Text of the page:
On the other hand, non-economic L&D highlights the more severe extent of climate change for communities. Non-economic losses include loss of life and damage to biodiversity, to name a few. Countries such as Jamaica and Haiti have encountered losses of life and displacement that have taken an unfathomable toll on communities. The L&D associated with landslides throughout the Caribbean calls for awareness, education, and funding for adaptation measures and safety protocols. When hurricanes and tropical storms arise, communities should be equipped with the necessary resources. This is where initiatives such as the Loss and Damage Fund initiated by the United Nations Climate Conference come into effect. Countries require funding that can assist in restorative procedures and protection. They can achieve this through mobilisation efforts at the local, regional, and international levels.

Ashawnté Russell, a citizen and current resident of the Commonwealth of The Bahamas and an active environmentalist, shared that enhancing resilience and responding rapidly to disasters are some of the ways that communities can prevent the colossal damages due to climate change. The decision-making process in L&D must be inclusive and proactive. Each year, Caribbean countries face heightened challenges from climate change. The vulnerability that persists within communities is exacerbated by socioeconomic effects and climate disasters. These effects must be continually accounted for in global decisions. They require representation in the decision-making processes that determine the future of Loss and damage initiatives. How can leaders develop an inclusive approach for adaptation efforts if affected countries aren’t included in the conversations?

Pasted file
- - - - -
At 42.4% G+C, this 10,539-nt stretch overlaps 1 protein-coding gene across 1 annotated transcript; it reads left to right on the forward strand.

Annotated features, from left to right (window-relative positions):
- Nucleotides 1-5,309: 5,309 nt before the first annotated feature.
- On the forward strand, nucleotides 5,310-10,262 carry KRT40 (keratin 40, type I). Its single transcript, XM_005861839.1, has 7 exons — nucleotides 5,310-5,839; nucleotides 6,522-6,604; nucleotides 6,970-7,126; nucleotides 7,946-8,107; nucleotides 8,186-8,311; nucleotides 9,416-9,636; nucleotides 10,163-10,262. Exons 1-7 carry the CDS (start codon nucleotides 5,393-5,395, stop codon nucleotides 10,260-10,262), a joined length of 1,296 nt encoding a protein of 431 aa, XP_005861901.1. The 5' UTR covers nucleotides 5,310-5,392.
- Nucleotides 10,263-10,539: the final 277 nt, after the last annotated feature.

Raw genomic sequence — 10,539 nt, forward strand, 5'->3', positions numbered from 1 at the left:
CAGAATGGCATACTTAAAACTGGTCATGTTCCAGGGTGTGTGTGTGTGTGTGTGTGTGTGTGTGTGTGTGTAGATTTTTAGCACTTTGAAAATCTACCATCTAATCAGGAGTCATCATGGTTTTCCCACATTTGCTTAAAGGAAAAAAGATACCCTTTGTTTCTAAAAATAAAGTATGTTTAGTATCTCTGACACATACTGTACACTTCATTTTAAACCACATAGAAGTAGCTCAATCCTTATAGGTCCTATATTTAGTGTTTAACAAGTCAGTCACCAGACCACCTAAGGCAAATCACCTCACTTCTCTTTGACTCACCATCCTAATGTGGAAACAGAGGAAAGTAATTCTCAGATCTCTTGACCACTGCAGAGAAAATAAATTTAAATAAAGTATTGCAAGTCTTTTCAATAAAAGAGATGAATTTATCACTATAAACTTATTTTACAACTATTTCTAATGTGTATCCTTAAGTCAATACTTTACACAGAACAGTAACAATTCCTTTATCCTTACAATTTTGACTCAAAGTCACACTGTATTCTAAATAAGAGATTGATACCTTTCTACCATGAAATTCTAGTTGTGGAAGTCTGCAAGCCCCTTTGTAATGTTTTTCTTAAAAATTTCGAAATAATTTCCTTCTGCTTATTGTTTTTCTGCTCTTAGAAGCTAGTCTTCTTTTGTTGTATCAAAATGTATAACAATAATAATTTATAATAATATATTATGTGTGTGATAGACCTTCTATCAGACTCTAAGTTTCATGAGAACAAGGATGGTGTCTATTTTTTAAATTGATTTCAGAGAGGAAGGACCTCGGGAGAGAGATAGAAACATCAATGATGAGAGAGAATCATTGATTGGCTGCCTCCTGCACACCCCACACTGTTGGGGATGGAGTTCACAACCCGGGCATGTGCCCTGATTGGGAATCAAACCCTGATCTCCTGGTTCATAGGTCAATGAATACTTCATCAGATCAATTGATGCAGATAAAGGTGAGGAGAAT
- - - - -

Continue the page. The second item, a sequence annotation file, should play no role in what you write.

Ashawnté added, “The L&D Fund has the potential to alleviate the severe levels due to climate change. This fund is an essential component for climate justice as it helps to address obvious geographic imbalances that exist in the cause-and-effect relationship of the climate crisis.” Although this fund can be a catalyst for significant changes in policy, the distribution of resources, and effective safety protocols, the approach to this must be a continuous commitment.

The L&D Fund can become a key step in the process towards climate justice, but it must coincide with other actions for resilience. This can be done through initiatives such as the Management of Slope Stability in Communities, which has been a success in risk reduction in St. Lucia. There can be a reduction in the rate of events such as landslides in developing approaches that are influenced by science and the community. 

The commitment required shouldn’t end with L&D negotiations at COP27 or the anticipated agreements at COP28. Climate change impacts the Caribbean each year, with increased risks for vulnerable communities. Outcomes such as landslides are severely impacting the environment and the well-being of those who inhabit them. Acknowledging the realities of climate-related disasters in the Caribbean and the potential strategies for adaptation and mitigation is a further step towards climate justice.

By Princess Charles

This story was published with the support of the Caribbean Climate Justice Journalism Fellowship, which is a joint venture of Climate Tracker and Open Society Foundations.”